June 21st marks National Indigenous People’s Day in Canada. It is a day to celebrate the cultures and contributions of First Nations, Inuit and Métis peoples across these lands.
However, we know that this date is also being marked with renewed resistance and pain this year, following the horrific discovery of 215 children’s bodies at a residential school in Kamloops, and ongoing colonial violence which is being inflicted by the Canadian government on a daily basis.
Independent Jewish Voices Canada (IJV) supports the call made by Idle No More and other Indigenous land and water protectors to cancel Canada Day celebrations this year. The city of Victoria has already done so, and we call on other cities and towns to follow suit. On July 1st this year, we should not be celebrating colonization and genocide. Rather we should be coming together to uplift Indigenous communities, and support Indigenous-led decolonization efforts. To that end, Idle No More has put together a list of #CancelCanadaDay actions happening in different parts of the country. We encourage you to join an action, or to organize one in coordination with Indigenous leadership wherever you live.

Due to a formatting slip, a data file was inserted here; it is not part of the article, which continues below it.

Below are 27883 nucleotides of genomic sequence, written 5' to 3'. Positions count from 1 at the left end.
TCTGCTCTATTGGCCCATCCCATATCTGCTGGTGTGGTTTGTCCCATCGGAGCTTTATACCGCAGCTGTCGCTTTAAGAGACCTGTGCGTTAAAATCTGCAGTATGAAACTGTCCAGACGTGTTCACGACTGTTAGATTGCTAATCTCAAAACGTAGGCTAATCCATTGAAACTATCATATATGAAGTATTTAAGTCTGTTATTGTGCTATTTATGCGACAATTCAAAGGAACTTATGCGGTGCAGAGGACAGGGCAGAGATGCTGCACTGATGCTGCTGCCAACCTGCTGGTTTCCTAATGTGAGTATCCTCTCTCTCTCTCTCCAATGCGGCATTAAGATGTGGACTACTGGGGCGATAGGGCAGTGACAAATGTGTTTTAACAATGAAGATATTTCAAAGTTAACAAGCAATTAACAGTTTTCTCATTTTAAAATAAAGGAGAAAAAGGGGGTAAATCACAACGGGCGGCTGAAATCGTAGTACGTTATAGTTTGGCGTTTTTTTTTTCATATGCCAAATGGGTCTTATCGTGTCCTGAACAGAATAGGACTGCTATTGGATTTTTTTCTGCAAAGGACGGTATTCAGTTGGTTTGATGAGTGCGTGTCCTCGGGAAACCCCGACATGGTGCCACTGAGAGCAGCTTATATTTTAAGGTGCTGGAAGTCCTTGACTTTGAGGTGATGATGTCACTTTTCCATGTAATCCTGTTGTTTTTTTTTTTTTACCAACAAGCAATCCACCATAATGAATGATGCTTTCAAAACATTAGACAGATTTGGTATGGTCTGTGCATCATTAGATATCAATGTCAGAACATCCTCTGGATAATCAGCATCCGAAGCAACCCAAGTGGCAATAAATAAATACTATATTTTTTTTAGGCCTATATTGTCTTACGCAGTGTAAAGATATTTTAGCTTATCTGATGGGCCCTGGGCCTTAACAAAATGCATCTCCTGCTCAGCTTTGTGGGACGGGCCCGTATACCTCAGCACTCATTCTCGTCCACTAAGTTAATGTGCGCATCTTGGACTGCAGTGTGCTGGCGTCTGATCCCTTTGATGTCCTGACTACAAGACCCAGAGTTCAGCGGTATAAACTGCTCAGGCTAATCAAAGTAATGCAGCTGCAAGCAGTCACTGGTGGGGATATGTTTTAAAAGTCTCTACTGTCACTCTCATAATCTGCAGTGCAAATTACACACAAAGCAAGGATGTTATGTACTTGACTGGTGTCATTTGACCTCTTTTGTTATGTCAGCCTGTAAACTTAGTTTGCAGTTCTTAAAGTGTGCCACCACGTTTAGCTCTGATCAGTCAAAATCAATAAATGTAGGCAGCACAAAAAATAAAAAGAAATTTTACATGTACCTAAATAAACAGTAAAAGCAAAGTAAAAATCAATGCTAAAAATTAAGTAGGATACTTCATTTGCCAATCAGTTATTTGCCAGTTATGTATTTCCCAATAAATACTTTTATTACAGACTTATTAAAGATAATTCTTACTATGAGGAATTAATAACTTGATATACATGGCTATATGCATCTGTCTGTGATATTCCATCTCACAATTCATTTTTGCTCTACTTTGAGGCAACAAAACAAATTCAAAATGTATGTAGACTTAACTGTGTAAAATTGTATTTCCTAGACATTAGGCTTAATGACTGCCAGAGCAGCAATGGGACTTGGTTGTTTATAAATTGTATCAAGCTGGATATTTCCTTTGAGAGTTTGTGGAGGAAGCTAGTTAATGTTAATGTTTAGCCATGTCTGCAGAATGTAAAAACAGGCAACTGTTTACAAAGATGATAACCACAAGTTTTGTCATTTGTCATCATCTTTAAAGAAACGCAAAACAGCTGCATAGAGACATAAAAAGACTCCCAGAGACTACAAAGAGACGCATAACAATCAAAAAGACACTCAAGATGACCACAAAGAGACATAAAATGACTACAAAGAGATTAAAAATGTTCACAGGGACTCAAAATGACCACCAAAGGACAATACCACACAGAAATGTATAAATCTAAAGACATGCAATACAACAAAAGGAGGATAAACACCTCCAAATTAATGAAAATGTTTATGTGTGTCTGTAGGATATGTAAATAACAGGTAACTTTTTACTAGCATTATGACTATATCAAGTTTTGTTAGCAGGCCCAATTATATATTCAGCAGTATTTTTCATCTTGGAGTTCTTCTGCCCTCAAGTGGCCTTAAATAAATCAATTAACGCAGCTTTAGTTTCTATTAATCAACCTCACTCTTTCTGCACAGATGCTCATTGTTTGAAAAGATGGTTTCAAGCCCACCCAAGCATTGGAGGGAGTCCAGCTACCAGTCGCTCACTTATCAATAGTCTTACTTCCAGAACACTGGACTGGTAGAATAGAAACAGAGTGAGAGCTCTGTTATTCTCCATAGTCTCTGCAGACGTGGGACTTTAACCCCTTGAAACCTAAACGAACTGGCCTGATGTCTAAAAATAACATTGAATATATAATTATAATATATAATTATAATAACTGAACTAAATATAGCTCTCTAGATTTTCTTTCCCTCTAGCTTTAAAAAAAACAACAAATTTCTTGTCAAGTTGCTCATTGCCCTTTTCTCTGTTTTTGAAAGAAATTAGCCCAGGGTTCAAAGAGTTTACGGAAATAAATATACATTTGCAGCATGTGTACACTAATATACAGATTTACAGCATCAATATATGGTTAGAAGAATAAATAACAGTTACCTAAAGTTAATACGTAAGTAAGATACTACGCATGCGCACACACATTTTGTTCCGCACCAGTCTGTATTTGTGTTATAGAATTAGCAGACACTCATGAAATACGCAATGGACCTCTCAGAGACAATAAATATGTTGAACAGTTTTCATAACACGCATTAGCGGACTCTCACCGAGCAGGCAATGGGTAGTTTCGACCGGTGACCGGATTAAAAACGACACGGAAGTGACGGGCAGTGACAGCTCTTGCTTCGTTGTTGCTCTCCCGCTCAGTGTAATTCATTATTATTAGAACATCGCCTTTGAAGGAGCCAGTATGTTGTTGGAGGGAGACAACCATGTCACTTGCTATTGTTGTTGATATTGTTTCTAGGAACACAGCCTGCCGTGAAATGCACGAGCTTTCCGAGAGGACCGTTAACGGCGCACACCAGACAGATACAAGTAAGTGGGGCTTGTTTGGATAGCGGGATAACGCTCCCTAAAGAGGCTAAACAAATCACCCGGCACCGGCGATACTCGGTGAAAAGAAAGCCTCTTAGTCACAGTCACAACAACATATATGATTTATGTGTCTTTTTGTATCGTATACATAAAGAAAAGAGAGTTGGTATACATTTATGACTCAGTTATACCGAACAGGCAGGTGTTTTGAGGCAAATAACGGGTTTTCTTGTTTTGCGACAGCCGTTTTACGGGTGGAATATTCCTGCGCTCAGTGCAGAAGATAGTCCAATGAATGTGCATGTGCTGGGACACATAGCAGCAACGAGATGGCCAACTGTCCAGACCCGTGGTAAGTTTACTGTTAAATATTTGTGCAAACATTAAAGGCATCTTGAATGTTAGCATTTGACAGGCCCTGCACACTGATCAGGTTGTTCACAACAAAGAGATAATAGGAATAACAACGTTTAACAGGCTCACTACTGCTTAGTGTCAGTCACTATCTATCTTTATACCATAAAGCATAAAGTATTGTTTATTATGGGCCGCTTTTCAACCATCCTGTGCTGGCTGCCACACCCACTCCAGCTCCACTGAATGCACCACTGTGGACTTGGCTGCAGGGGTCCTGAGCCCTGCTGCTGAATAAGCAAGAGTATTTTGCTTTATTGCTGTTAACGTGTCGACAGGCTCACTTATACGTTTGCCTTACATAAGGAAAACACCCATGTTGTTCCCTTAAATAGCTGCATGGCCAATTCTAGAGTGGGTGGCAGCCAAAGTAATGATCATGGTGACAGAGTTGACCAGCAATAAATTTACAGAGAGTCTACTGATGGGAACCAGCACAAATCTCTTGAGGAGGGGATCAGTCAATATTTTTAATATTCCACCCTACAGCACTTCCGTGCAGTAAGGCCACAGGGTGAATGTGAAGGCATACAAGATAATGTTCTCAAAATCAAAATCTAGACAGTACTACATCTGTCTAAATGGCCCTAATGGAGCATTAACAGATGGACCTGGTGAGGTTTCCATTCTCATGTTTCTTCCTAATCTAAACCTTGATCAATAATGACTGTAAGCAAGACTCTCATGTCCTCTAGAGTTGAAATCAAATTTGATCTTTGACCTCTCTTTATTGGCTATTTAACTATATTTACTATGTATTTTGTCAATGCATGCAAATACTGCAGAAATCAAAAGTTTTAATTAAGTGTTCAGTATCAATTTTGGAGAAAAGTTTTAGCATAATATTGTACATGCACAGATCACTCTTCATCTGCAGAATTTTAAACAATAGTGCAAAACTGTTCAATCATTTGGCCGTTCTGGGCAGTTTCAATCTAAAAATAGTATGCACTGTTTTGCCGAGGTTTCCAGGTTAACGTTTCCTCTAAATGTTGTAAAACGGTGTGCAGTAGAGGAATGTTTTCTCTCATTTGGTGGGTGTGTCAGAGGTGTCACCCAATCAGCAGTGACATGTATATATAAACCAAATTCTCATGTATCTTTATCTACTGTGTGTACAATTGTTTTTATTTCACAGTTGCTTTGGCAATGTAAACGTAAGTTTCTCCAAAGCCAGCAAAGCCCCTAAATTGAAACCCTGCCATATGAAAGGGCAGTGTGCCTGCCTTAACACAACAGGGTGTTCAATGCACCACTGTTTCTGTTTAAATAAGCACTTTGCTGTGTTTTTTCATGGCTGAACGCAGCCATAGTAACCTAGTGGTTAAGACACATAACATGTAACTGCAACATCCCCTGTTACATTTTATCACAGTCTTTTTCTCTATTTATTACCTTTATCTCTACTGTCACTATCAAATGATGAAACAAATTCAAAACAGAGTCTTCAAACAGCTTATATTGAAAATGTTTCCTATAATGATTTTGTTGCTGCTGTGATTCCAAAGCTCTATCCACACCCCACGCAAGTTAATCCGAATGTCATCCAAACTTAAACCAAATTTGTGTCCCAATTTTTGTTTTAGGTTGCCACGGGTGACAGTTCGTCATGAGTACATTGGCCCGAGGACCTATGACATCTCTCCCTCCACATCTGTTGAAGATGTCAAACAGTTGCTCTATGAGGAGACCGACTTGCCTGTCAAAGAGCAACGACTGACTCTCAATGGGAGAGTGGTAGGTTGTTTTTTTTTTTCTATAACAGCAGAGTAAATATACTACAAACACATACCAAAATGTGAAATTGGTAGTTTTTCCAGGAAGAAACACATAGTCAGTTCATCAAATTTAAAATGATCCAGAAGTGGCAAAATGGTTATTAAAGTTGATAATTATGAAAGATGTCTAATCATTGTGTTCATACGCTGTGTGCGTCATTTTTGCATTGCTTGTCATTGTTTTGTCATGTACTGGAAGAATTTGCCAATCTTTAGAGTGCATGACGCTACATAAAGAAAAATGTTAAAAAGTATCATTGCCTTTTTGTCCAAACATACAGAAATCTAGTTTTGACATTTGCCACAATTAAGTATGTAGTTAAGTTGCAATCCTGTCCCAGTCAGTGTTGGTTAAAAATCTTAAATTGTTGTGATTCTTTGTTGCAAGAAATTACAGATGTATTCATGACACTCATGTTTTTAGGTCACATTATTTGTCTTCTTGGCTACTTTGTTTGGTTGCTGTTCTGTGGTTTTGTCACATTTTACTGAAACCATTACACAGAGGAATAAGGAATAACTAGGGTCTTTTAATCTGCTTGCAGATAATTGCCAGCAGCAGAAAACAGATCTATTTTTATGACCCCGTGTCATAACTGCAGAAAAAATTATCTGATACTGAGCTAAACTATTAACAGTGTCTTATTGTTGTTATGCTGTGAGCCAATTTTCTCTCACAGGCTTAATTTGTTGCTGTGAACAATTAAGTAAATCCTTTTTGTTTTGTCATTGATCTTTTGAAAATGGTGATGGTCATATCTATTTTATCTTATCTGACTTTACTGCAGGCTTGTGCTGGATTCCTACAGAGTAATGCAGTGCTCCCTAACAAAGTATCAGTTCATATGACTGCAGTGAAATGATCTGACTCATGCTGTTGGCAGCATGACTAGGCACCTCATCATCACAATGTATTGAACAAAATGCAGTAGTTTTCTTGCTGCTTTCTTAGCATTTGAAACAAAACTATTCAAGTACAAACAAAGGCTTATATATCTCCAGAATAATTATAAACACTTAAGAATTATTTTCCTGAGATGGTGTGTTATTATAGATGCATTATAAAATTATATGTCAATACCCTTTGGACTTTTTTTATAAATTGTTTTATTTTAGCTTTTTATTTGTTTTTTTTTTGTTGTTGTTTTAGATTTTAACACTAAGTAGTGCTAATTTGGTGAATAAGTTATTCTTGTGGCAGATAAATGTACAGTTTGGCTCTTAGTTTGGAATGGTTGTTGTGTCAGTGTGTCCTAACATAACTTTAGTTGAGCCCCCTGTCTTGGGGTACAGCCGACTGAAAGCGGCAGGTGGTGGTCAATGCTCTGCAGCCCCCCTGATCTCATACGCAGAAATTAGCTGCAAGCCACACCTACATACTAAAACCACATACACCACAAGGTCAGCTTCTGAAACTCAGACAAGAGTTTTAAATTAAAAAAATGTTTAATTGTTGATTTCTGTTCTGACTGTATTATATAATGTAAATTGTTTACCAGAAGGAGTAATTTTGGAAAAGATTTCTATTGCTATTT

The discovery of the mass grave in Kamloops was only the most recent reminder of Canada’s violently colonial past and present. Joyce Echaquan and Raphael “Napa” Andre are two names among many that stand out, victims of Canada’s daily systemic violence against Indigenous people who should not be forgotten.
In recent years, IJV has supported Wet’suwet’en Hereditary Chiefs resisting pipelines, Mi’kma’ki fish harvesters asserting their treaty rights, and land defenders at 1492 Landback Lane in Six Nations. We continue to call on the Canadian Jewish community to stand with Indigenous people in their decolonization efforts, because our Jewish tradition of tikkun olam (“mending the world”) compels us to do it.
As a Jewish organization that works towards peace and justice for all in Israel/Palestine, we have come together over the last month, arm in arm with our Palestinian siblings, to resist Israeli colonial violence in Jerusalem and Gaza. And while our movement has made incredible strides towards liberation and decolonization in Palestine, we know that the work always begins at home. Stopping the theft of land and erasure of communities and cultures is a global effort, from Palestine to Turtle Island (North America).
Our ancestors came to this country we call Canada, often fleeing persecution, or to make a better life. But we must acknowledge that we are still visitors on these lands, many of which were never surrendered, or were subject to broken treaties. This year, let us take pause to reflect on the stolen lands we inhabit, begin to repair relationships with Indigenous communities, and #CancelCanadaDay.